Women, welcome to discrimination 3.0
Women, welcome to discrimination 3.0
A new wave of labour organization is making room for new forms of exploitation. We find it behind multiple labels: platform economy, gig economy or on-demand economy. It promises freedom, extra income, flexibility and inclusiveness. For this new way of organising work, gender discrimination does not exist. The technology is neutral, the algorithms are blind and neutral and thanks to them we will overcome racism, patriarchy and classism. Welcome to the perfect world, where all people work flexibly, set their own standards and earn according to their needs. Welcome, women, to discrimination 3.0.
Mompreneurs, twisting precarity
Social networks were ablaze with the picture of a young mother, with a baby hanging from her chest and delivering food on a bicycle. The company was Pedidos Ya, one of the most established delivery platforms in Argentina.
In 2016, on International Women’s Day, Uber announced that the freedom granted by its platform “is helping – literally – to fuel another wave of women’s empowerment: the opportunity to adapt work to life, and not the other way around. Uber offers something unique: work on demand, only when you want it. Women drivers can earn money on their own terms and set their own hours”.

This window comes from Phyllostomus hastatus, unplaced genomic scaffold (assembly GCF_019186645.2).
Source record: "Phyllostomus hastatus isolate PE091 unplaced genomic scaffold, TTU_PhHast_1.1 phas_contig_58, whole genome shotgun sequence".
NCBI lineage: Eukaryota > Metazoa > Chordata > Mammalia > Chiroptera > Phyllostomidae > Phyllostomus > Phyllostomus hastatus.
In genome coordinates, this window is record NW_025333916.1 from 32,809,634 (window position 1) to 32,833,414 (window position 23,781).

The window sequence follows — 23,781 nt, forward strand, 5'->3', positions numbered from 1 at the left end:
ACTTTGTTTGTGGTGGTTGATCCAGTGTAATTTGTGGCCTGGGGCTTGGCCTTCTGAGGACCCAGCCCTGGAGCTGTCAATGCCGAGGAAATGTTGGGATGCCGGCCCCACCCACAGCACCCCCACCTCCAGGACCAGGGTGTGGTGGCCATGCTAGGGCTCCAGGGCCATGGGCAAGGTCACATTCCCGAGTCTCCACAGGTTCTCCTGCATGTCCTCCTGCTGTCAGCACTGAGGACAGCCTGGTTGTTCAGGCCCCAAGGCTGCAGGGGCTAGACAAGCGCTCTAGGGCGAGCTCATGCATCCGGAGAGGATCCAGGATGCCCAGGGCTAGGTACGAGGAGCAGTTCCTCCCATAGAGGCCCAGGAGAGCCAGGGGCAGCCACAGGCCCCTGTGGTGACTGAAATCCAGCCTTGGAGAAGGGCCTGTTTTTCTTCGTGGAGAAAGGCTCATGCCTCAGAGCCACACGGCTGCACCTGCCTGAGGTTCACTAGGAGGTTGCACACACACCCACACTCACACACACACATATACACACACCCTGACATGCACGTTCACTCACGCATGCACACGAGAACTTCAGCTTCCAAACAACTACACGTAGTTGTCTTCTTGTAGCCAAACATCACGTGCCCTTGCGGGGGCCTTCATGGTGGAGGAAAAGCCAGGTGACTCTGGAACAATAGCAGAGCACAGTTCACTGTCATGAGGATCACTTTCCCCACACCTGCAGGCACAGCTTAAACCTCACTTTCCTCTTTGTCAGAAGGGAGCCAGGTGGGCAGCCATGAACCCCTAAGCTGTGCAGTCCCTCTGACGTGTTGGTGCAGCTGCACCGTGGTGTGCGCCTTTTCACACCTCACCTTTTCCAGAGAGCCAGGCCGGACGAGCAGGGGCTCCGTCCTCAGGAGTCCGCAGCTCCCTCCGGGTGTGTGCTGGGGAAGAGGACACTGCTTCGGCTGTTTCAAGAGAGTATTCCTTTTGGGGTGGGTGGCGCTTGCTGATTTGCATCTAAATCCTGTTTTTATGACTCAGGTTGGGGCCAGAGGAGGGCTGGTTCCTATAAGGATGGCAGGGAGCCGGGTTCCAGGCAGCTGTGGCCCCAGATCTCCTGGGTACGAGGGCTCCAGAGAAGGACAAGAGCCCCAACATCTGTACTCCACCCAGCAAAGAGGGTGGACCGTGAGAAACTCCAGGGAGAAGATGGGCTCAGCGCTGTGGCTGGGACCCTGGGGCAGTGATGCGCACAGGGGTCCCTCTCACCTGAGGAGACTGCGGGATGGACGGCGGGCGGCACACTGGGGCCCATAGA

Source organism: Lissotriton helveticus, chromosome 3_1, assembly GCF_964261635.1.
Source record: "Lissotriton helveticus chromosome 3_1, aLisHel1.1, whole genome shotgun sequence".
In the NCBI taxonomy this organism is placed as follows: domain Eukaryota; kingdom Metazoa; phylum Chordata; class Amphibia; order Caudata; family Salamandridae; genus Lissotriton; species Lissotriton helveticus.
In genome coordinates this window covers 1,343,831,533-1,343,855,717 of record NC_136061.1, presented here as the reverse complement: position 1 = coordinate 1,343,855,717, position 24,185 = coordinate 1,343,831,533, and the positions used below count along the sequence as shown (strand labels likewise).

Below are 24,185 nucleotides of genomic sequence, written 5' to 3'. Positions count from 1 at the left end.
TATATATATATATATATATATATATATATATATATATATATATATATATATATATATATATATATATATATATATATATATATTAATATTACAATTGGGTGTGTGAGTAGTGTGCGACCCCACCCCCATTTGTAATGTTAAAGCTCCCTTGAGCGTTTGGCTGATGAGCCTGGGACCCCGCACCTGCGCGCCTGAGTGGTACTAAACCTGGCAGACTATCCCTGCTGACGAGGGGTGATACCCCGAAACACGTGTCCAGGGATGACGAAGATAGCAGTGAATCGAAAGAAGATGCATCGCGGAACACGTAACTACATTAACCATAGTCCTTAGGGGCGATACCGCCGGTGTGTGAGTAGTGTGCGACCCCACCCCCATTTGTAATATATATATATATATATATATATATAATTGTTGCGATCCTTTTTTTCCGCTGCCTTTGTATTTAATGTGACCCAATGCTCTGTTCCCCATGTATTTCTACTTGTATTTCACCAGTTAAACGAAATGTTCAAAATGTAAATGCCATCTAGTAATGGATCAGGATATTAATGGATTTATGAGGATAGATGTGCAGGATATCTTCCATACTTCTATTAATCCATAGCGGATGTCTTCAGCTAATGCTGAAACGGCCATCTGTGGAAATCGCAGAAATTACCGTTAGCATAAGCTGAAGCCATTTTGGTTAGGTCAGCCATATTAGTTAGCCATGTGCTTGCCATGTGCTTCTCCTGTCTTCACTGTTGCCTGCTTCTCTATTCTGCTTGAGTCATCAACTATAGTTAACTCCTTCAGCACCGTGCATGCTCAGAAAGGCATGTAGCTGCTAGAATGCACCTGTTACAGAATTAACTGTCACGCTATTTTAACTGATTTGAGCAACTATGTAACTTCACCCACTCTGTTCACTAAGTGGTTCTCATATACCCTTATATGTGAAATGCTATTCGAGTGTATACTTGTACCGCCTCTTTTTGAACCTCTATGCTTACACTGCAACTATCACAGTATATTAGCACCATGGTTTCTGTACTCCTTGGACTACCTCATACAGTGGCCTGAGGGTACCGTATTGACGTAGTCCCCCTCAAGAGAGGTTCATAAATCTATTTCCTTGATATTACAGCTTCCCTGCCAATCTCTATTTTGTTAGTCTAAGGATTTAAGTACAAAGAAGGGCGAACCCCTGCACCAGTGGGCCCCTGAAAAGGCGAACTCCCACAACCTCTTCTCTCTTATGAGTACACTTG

According to the new capitalist terminology, the woman on a bicycle could be categorized as a mompreneur, a neologism used to name mothers and female entrepreneurs as new models of success. But the image of mompreneurs promoted by platforms is accompanied by images that are not new: photographs on networks of women who seamlessly combine their role as caregivers with that of good professionals, women without dark circles under their eyes and perfectly coiffed, smiling and with the ideal house – because this is still their territory – and who work with the latest technology. But the reality of mompreneurs is more in line with that of the young delivery girl, forced to carry her baby on a bicycle through a large city pressured into this by precariousness and a lack of resources.